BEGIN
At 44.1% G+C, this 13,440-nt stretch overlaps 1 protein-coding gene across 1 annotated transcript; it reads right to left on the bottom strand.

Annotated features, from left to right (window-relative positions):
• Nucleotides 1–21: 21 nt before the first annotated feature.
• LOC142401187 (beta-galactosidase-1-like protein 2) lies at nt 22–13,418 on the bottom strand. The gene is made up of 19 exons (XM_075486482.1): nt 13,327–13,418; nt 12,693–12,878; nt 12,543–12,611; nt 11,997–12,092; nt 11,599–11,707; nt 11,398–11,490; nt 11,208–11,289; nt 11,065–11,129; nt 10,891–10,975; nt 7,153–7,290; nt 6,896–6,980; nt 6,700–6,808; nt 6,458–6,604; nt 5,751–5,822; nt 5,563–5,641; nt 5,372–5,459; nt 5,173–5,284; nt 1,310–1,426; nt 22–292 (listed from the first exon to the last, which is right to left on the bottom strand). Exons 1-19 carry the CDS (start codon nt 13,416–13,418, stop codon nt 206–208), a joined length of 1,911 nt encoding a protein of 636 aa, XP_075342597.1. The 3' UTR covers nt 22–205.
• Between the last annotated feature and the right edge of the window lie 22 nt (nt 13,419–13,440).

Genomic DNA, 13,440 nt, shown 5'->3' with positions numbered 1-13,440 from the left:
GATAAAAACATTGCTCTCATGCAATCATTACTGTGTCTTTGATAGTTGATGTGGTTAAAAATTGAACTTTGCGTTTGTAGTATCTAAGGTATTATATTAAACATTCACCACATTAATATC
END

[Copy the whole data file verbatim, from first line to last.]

At 44.1% G+C, this 13,440-nt stretch overlaps 1 protein-coding gene across 1 annotated transcript; it reads right to left on the bottom strand.

Annotated features, from left to right (window-relative positions):
• Nucleotides 1–21: 21 nt before the first annotated feature.
• LOC142401187 (beta-galactosidase-1-like protein 2) lies at nt 22–13,418 on the bottom strand. The gene is made up of 19 exons (XM_075486482.1): nt 13,327–13,418; nt 12,693–12,878; nt 12,543–12,611; nt 11,997–12,092; nt 11,599–11,707; nt 11,398–11,490; nt 11,208–11,289; nt 11,065–11,129; nt 10,891–10,975; nt 7,153–7,290; nt 6,896–6,980; nt 6,700–6,808; nt 6,458–6,604; nt 5,751–5,822; nt 5,563–5,641; nt 5,372–5,459; nt 5,173–5,284; nt 1,310–1,426; nt 22–292 (listed from the first exon to the last, which is right to left on the bottom strand). Exons 1-19 carry the CDS (start codon nt 13,416–13,418, stop codon nt 206–208), a joined length of 1,911 nt encoding a protein of 636 aa, XP_075342597.1. The 3' UTR covers nt 22–205.
• Between the last annotated feature and the right edge of the window lie 22 nt (nt 13,419–13,440).

Genomic DNA, 13,440 nt, shown 5'->3' with positions numbered 1-13,440 from the left:
GATAAAAACATTGCTCTCATGCAATCATTACTGTGTCTTTGATAGTTGATGTGGTTAAAAATTGAACTTTGCGTTTGTAGTATCTAAGGTATTATATTAAACATTCACCACATTAATATC